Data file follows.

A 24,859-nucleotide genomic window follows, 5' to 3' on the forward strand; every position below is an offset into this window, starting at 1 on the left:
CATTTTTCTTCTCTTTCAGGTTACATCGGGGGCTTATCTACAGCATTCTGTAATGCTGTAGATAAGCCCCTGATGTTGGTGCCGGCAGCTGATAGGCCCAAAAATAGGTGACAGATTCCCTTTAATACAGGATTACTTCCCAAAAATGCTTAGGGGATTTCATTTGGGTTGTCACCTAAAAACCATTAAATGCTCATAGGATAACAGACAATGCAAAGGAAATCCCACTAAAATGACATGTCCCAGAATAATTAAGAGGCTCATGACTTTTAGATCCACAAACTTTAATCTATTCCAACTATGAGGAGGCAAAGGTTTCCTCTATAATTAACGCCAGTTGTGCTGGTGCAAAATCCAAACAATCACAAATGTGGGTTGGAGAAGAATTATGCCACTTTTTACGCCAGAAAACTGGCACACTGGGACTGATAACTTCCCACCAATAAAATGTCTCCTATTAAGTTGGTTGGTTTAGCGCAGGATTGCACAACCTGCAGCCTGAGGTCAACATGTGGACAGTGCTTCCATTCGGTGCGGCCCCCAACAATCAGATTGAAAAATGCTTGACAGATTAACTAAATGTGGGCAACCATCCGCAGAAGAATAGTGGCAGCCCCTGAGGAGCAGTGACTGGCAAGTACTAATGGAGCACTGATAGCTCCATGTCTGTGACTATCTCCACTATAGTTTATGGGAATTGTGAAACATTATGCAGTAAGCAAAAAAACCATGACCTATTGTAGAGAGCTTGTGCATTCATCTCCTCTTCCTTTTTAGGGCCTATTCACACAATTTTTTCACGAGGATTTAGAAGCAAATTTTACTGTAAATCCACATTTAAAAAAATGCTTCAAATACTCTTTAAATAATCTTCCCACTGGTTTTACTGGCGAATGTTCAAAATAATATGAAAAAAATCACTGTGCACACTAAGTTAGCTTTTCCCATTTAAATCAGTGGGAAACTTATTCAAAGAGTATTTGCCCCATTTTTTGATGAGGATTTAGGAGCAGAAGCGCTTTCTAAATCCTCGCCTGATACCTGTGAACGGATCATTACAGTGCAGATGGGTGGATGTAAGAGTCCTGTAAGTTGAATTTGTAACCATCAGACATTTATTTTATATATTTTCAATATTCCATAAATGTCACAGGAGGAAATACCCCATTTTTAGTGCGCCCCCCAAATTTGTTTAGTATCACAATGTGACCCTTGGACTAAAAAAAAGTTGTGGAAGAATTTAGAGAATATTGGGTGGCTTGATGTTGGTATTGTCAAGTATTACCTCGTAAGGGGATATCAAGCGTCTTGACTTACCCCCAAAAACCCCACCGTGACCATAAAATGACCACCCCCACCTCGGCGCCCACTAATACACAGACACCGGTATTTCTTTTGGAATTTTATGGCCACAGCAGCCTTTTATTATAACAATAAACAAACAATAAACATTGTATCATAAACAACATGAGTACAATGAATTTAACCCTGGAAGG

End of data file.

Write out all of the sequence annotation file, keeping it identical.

A 24,859-nucleotide genomic window follows, 5' to 3' on the forward strand; every position below is an offset into this window, starting at 1 on the left:
CATTTTTCTTCTCTTTCAGGTTACATCGGGGGCTTATCTACAGCATTCTGTAATGCTGTAGATAAGCCCCTGATGTTGGTGCCGGCAGCTGATAGGCCCAAAAATAGGTGACAGATTCCCTTTAATACAGGATTACTTCCCAAAAATGCTTAGGGGATTTCATTTGGGTTGTCACCTAAAAACCATTAAATGCTCATAGGATAACAGACAATGCAAAGGAAATCCCACTAAAATGACATGTCCCAGAATAATTAAGAGGCTCATGACTTTTAGATCCACAAACTTTAATCTATTCCAACTATGAGGAGGCAAAGGTTTCCTCTATAATTAACGCCAGTTGTGCTGGTGCAAAATCCAAACAATCACAAATGTGGGTTGGAGAAGAATTATGCCACTTTTTACGCCAGAAAACTGGCACACTGGGACTGATAACTTCCCACCAATAAAATGTCTCCTATTAAGTTGGTTGGTTTAGCGCAGGATTGCACAACCTGCAGCCTGAGGTCAACATGTGGACAGTGCTTCCATTCGGTGCGGCCCCCAACAATCAGATTGAAAAATGCTTGACAGATTAACTAAATGTGGGCAACCATCCGCAGAAGAATAGTGGCAGCCCCTGAGGAGCAGTGACTGGCAAGTACTAATGGAGCACTGATAGCTCCATGTCTGTGACTATCTCCACTATAGTTTATGGGAATTGTGAAACATTATGCAGTAAGCAAAAAAACCATGACCTATTGTAGAGAGCTTGTGCATTCATCTCCTCTTCCTTTTTAGGGCCTATTCACACAATTTTTTCACGAGGATTTAGAAGCAAATTTTACTGTAAATCCACATTTAAAAAAATGCTTCAAATACTCTTTAAATAATCTTCCCACTGGTTTTACTGGCGAATGTTCAAAATAATATGAAAAAAATCACTGTGCACACTAAGTTAGCTTTTCCCATTTAAATCAGTGGGAAACTTATTCAAAGAGTATTTGCCCCATTTTTTGATGAGGATTTAGGAGCAGAAGCGCTTTCTAAATCCTCGCCTGATACCTGTGAACGGATCATTACAGTGCAGATGGGTGGATGTAAGAGTCCTGTAAGTTGAATTTGTAACCATCAGACATTTATTTTATATATTTTCAATATTCCATAAATGTCACAGGAGGAAATACCCCATTTTTAGTGCGCCCCCCAAATTTGTTTAGTATCACAATGTGACCCTTGGACTAAAAAAAAGTTGTGGAAGAATTTAGAGAATATTGGGTGGCTTGATGTTGGTATTGTCAAGTATTACCTCGTAAGGGGATATCAAGCGTCTTGACTTACCCCCAAAAACCCCACCGTGACCATAAAATGACCACCCCCACCTCGGCGCCCACTAATACACAGACACCGGTATTTCTTTTGGAATTTTATGGCCACAGCAGCCTTTTATTATAACAATAAACAAACAATAAACATTGTATCATAAACAACATGAGTACAATGAATTTAACCCTGGAAGG